Retired man and his wife at home in a nudist camp one morning, N.J.
Diane Arbus (American, New York 1923–1971 New York)
Gelatin silver print
Image: 39.9 × 37.9 cm (15 11/16 × 14 15/16 in.)
Purchase, Joyce Frank Menschel, and Ann Tenenbaum and Thomas H. Lee Gifts; Louis V. Bell, Harris Brisbane Dick, Fletcher, and Rogers Funds and Joseph Pulitzer Bequest; and Marlene Nathan Meyerson Family Foundation, Twentieth-Century Photography Fund, Diana Barrett and Robert Vila, Elizabeth S. and Robert J. Fisher, Charlotte and Bill Ford, Lita Annenberg Hazen Charitable Trust and Hazen Polsky Foundation Inc., Jennifer and Joseph Duke, Jennifer and Philip Maritz, Saundra B. Lane, The Jerry and Emily Spiegel Family Foundation and Pamela and Arthur Sanders, Anonymous, and The Judith Rothschild Foundation Gifts, 2007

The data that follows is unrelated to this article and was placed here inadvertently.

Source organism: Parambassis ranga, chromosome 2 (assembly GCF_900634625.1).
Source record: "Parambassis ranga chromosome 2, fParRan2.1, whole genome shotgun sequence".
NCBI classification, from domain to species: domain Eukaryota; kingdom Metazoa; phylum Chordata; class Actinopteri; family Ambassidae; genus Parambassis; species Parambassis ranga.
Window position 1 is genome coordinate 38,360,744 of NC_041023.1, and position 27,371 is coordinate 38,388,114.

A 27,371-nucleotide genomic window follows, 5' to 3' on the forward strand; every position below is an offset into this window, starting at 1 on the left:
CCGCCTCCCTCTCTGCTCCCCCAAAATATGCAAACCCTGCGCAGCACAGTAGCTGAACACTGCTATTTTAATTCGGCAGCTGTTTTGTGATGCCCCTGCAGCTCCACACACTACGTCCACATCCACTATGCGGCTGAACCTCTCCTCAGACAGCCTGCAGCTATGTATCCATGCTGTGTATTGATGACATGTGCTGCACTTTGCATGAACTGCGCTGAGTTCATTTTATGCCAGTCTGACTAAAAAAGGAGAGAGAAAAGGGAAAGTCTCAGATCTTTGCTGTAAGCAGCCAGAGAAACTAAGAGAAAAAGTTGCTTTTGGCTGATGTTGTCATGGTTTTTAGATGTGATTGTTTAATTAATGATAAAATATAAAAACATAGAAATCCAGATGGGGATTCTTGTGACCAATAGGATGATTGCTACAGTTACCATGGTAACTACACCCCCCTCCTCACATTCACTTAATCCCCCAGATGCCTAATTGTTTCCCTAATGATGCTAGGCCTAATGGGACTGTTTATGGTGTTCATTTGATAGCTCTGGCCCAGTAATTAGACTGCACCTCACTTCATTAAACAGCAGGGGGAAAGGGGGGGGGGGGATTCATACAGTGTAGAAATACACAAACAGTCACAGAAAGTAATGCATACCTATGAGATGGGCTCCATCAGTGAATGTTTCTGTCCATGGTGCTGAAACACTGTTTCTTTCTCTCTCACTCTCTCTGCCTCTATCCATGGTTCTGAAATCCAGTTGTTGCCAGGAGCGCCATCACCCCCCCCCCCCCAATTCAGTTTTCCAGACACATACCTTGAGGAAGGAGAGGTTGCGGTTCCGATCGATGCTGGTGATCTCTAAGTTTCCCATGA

On view at The Met Breuer on Floor 2
Arbus’s interest in the tension between revelation and concealment comes into starkest focus in the portraits she made at Sunshine Park, a family nudist camp in New Jersey. While nudism might be considered the ultimate form of exposure, it often required a different kind of cover-up. As the artist remarked in an unpublished article written for Esquire magazine in 1966: "For many of these people, their presence here is the darkest secret of their lives, unsuspected by relatives, friends, and employers in the outside world, the disclosure of which might bring disgrace."